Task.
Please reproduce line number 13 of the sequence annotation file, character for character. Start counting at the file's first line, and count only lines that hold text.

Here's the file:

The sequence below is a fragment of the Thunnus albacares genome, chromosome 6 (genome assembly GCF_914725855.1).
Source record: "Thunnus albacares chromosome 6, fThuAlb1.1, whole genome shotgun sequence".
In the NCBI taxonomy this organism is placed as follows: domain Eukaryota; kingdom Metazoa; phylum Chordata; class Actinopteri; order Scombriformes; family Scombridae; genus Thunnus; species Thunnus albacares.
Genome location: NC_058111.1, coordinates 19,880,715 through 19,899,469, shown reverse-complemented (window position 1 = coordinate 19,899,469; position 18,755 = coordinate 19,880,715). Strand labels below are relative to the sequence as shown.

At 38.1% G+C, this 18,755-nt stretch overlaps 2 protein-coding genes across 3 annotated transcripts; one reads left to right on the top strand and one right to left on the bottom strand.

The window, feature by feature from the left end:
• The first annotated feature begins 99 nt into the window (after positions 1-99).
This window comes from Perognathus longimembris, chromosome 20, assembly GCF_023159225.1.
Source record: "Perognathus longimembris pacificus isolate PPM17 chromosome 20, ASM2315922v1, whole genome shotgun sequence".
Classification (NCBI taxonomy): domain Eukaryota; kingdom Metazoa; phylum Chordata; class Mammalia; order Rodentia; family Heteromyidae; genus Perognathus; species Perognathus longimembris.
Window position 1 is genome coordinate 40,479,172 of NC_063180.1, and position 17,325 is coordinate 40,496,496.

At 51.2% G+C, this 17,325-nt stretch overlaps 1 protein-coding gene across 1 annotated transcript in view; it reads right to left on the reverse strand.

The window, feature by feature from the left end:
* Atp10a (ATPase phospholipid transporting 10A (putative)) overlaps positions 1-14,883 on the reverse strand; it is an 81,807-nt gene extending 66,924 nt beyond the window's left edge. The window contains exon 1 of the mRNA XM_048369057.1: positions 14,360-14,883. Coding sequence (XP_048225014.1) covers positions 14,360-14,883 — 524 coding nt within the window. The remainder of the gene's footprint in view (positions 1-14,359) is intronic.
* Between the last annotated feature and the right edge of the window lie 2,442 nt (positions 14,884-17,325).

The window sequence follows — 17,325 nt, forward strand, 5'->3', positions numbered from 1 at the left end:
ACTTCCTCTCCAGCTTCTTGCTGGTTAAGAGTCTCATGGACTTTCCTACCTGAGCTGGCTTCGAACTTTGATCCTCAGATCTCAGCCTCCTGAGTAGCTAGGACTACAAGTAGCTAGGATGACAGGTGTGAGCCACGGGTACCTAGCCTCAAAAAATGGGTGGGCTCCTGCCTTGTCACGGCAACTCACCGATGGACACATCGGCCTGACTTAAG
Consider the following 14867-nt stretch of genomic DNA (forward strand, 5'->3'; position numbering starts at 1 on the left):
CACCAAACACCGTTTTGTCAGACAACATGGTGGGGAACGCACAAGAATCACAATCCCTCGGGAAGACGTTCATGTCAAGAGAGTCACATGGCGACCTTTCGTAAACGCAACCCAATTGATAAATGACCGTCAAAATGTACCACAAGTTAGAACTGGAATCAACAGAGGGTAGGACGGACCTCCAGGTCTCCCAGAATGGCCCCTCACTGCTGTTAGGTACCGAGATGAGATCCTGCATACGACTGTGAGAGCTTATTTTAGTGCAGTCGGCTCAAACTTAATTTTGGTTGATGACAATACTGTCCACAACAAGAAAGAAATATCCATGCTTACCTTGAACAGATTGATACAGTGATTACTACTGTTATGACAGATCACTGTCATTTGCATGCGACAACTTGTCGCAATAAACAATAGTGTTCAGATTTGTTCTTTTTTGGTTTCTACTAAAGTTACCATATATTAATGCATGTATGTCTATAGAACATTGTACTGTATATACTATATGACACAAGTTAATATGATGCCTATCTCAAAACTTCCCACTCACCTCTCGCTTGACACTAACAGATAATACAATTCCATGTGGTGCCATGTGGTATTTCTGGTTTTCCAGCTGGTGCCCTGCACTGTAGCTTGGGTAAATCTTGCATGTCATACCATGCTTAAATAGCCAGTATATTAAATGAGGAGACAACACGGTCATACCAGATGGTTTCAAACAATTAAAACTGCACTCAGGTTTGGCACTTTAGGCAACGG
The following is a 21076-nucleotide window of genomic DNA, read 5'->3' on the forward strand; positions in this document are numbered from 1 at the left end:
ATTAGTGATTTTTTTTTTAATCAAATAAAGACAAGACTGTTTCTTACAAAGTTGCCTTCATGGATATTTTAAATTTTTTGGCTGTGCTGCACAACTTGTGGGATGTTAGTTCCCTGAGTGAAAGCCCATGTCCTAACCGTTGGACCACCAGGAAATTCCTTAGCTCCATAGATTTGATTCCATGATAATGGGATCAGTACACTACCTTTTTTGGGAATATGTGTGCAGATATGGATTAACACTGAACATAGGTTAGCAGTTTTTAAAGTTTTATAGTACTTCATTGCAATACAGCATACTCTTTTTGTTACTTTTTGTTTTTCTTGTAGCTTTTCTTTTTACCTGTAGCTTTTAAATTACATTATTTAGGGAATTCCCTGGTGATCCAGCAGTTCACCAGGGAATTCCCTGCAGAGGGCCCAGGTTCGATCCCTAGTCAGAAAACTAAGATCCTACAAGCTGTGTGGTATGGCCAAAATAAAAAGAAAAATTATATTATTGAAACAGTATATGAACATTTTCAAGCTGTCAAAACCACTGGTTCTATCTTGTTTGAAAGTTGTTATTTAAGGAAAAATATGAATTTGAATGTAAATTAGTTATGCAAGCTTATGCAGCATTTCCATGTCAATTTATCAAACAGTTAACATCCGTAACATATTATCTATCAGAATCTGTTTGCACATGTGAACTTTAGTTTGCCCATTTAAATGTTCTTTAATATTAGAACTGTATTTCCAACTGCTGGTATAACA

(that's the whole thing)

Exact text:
The window, feature by feature from the left end: